26.There is no express authorisation for class 4 operators to incur costs in relation to venues (or indeed other operating costs). Rather, the ability to incur such costs is implicit in the definition of net proceeds and in the power conferred on the Secretary to limit such costs. Any such limits do not constitute an authorisation to spend those amounts without regard to other restrictions on expenditure, as the Trust seems to have thought.


27.Contrary to the Trust’s submissions, the definition of net proceeds, when combined with section 106 and section 52(1)(e), has the effect that societies may only incur costs that are actual, reasonable and necessary in conducting the gambling or in legal compliance. Costs that are not actual, reasonable and necessary to the conduct of the gambling and legal compliance are not excluded from the definition of net proceeds and are therefore subject to the statutory requirement of distribution only for authorised purposes. The incurring of any other costs is, therefore, not permitted because anything beyond what is actual, reasonable and necessary for conducting the gambling and legal compliance is subject to the requirement of distribution for authorised purposes. It follows that only actual, reasonable and necessary costs for the specified purposes may be incurred. An effective prohibition on incurring costs beyond what is actual, reasonable and necessary for conducting the gambling and legal compliance is consistent with the duty to minimise operating costs (and maximise net proceeds).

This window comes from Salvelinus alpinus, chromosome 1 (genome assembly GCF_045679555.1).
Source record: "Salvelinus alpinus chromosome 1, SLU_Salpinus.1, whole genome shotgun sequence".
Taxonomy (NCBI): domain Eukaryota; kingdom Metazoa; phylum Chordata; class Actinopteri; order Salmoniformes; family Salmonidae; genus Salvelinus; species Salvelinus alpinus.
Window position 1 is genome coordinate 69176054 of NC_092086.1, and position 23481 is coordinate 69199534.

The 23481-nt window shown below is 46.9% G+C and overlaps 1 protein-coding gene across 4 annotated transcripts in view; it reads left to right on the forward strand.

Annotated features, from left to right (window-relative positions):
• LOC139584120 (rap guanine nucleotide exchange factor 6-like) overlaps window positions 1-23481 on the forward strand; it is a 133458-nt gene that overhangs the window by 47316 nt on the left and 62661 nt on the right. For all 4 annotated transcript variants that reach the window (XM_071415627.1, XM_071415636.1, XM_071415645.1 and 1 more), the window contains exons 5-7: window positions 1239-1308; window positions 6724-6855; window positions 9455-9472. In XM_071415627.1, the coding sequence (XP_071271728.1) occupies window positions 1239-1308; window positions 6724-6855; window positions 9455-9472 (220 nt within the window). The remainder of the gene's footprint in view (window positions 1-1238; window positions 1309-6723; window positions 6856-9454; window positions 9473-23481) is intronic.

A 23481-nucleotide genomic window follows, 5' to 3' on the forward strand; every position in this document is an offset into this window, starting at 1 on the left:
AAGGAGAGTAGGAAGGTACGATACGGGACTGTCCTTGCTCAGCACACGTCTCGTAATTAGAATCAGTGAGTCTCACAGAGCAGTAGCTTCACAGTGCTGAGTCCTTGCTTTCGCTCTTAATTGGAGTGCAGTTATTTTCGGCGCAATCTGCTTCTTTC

28.The duties in section 52(1)(d) to maximise net proceeds and minimise operating costs are coherent and internally consistent, albeit not necessarily entirely co-extensive. This is an issue raised in the submissions. The Trust complained that the Secretary’s submissions on the point (that an implication of the duty in section 52(1)(d) is to ensure that increases in net proceeds do not come with a “price tag of unnecessary expenses”) amounted to treating the phrase “maximise net proceeds” as redundant, or otherwise involved substituting the conjunction “by” for “and”. The Trust, for its part, argued that its expenditure led to increased turnover, and that it was required to increase turnover under section 52(1)(d).